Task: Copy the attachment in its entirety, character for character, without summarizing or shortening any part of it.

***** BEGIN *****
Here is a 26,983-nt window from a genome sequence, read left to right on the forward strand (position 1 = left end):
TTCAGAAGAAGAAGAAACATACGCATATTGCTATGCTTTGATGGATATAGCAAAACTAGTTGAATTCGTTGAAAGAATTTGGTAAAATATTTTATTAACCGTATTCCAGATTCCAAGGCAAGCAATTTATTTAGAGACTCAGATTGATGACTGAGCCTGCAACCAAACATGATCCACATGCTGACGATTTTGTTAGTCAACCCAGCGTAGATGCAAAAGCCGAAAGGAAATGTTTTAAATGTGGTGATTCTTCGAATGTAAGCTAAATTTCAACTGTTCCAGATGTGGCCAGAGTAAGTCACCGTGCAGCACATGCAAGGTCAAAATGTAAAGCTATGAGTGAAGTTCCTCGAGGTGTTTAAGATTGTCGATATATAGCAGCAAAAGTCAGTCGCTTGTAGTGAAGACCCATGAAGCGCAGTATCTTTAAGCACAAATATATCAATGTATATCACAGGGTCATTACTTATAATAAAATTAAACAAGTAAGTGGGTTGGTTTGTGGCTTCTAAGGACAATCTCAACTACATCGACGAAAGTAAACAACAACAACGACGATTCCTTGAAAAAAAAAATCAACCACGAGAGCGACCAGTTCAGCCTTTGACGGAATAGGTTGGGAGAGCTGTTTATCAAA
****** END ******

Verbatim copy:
Here is a 26,983-nt window from a genome sequence, read left to right on the forward strand (position 1 = left end):
TTCAGAAGAAGAAGAAACATACGCATATTGCTATGCTTTGATGGATATAGCAAAACTAGTTGAATTCGTTGAAAGAATTTGGTAAAATATTTTATTAACCGTATTCCAGATTCCAAGGCAAGCAATTTATTTAGAGACTCAGATTGATGACTGAGCCTGCAACCAAACATGATCCACATGCTGACGATTTTGTTAGTCAACCCAGCGTAGATGCAAAAGCCGAAAGGAAATGTTTTAAATGTGGTGATTCTTCGAATGTAAGCTAAATTTCAACTGTTCCAGATGTGGCCAGAGTAAGTCACCGTGCAGCACATGCAAGGTCAAAATGTAAAGCTATGAGTGAAGTTCCTCGAGGTGTTTAAGATTGTCGATATATAGCAGCAAAAGTCAGTCGCTTGTAGTGAAGACCCATGAAGCGCAGTATCTTTAAGCACAAATATATCAATGTATATCACAGGGTCATTACTTATAATAAAATTAAACAAGTAAGTGGGTTGGTTTGTGGCTTCTAAGGACAATCTCAACTACATCGACGAAAGTAAACAACAACAACGACGATTCCTTGAAAAAAAAAATCAACCACGAGAGCGACCAGTTCAGCCTTTGACGGAATAGGTTGGGAGAGCTGTTTATCAAA